The implication of limits to the scale of the universe is a very human concept. Human beings exist in a life defined by beginning and end parameters. We measure time and distance by understanding what those concepts relate to in a scale that we can comprehend. This is why we experience time in increments of month, day, year etc. We have the cycles of the solar system to set our clocks by, and so we do. When the sun rises, it brings with it another day and when it sets, another night begins and by our standards, time has passed. Imagine a life without time. How would you relate events to yourself and others if you couldn't say, "well, it happened yesterday." What is yesterday if there is no planet, no sun, no solar system? This is where I will begin to discuss religion. I will try to keep my observations objective to the fullest extent of my capability.

Lets imagine God. Imagine that the account of God creating the universe is true. This raises the question; where was God before the universe existed? If the universe was already here and thats where God was, then clearly he didn't create it. So now lets delve into a more complex theory. I would like to relate this video the point I am trying to express:

Interesting stuff Dr. Sagan. I can't imagine Carl Sagan feeling very confident about applying his explanation of multiple dimensions to a conversation about God, but let me toy with the idea as we go on.

Imagine that we are the flatlanders and that God resides in a dimension high above our own. Just as the apple in Sagan's demonstration is not confined to the laws applying to 2 dimensional creatures, perhaps God does not exist in a way that forces him to comply with our physical laws and expectations. This would mean that God exists completely independently of the consequences of time. This would mean that it is perfectly reasonable in some realm of imagining, that God did not need to be in the universe to create it and that God has neither inception nor termination. Human beings do not grasp the concept of an infinite being very well. Imagine the implications of an infinite being. This is what Christianity describes God as: an infinite being.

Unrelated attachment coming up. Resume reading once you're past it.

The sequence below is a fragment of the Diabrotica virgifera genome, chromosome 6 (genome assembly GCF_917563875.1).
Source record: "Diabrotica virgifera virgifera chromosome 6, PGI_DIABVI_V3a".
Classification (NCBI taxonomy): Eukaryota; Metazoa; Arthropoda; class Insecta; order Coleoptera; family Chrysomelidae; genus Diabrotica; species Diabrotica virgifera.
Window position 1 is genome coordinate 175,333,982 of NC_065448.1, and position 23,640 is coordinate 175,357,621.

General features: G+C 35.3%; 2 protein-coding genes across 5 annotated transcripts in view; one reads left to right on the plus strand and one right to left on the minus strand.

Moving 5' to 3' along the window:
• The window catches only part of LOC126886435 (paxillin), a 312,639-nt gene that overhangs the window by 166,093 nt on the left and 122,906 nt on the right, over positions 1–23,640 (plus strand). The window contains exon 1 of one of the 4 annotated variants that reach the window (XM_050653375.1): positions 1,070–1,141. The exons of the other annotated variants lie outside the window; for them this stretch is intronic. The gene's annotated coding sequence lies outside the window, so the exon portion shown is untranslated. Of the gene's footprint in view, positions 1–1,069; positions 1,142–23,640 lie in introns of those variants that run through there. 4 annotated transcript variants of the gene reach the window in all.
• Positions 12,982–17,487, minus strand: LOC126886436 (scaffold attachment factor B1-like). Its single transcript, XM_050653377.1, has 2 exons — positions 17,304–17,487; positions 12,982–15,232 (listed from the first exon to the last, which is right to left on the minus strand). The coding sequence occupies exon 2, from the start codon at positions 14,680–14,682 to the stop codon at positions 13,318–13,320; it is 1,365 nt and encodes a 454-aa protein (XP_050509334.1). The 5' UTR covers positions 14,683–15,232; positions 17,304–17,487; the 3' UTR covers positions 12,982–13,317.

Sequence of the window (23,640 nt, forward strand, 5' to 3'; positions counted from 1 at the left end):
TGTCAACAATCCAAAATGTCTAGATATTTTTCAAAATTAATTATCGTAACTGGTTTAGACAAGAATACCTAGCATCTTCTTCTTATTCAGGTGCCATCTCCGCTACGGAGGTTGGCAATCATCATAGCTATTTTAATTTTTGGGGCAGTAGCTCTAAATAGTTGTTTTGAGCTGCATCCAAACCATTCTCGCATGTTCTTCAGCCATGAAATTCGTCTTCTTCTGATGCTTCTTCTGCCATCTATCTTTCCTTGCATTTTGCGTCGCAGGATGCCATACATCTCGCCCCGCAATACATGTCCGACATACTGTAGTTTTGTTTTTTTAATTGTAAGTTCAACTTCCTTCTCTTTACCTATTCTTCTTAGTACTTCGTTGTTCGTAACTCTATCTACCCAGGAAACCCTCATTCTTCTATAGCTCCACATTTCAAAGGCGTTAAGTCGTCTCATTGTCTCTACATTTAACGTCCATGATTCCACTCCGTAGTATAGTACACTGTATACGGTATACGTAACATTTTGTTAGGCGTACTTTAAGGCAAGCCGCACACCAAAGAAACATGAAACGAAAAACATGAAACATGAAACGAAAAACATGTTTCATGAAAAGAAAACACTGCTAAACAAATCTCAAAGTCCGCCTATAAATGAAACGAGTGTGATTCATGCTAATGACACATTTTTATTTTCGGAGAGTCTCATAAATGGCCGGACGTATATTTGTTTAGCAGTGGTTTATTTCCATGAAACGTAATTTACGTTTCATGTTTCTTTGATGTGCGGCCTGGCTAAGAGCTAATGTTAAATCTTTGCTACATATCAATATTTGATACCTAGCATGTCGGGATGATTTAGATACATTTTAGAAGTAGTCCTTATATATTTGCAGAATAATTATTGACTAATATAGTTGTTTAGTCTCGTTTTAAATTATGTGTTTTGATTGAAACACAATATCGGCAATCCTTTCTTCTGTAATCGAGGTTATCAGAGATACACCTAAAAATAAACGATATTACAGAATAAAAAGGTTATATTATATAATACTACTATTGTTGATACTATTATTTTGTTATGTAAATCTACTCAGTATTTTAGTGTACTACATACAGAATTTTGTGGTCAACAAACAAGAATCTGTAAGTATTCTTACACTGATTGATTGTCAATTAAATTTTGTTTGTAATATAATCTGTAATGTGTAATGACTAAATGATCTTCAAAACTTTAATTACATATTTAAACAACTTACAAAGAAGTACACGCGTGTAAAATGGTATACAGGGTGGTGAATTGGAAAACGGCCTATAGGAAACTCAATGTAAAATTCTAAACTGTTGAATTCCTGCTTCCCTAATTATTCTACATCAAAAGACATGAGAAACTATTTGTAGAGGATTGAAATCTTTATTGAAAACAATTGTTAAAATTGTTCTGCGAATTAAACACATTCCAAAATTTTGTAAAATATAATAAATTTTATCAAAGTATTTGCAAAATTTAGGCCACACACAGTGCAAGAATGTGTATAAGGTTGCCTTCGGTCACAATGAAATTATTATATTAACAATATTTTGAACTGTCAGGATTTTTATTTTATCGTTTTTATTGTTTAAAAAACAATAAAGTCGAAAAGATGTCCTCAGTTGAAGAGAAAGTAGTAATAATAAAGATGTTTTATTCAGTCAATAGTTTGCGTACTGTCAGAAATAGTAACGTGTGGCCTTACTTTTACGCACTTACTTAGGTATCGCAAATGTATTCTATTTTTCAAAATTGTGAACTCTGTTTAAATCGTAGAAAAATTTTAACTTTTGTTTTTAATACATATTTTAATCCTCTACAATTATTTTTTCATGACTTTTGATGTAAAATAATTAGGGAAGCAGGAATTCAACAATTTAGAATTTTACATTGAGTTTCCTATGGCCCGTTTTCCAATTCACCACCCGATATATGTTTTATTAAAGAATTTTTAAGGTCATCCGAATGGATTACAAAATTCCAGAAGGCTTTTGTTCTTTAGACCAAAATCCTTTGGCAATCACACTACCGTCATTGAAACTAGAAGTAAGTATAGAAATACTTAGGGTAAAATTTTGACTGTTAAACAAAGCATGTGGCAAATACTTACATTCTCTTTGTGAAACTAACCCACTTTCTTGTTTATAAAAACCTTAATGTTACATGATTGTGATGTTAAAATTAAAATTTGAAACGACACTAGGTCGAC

So clearly by the understanding that God is infinite and exists in parameters that are independent of time and space, an entire spectrum of possibility begins to unfold. I have not read the bible, but I have read many passages and parables on their own. It is told that every hair on your head is accounted for by God. Every step in your life is a product of God's design. Essentially, if you chose to get up and dance in your underpants, or you chose to sit quietly, it was not a product of free will. Before you even pre-meditated the idea, God had pre-meditated your pre-meditation and assigned an outcome. it is said that in absence of linear time, God sees all events as a single moment. There is no separation of days or years in God's eyes.

This leads to the question; how does God perceive his own existence? Lucifer obviously rebelled in the past so God must acknowledge that it is an event which HAS happened. The revelation is planned for the future, so it is an event that WILL happen. Perhaps God understands our understanding, but needs not apply it to himself.

I would like to continue to my next observation. The system of redemption and punishment. God accepts humanity into his good graces when we follow the doctrines of respect that he has set forth. If you fail to follow these doctrines, you are punished for eternity. Please take the time to view these two videos, as I feel that the ideas I am attempting to illustrate are greatly elaborated upon in their contents.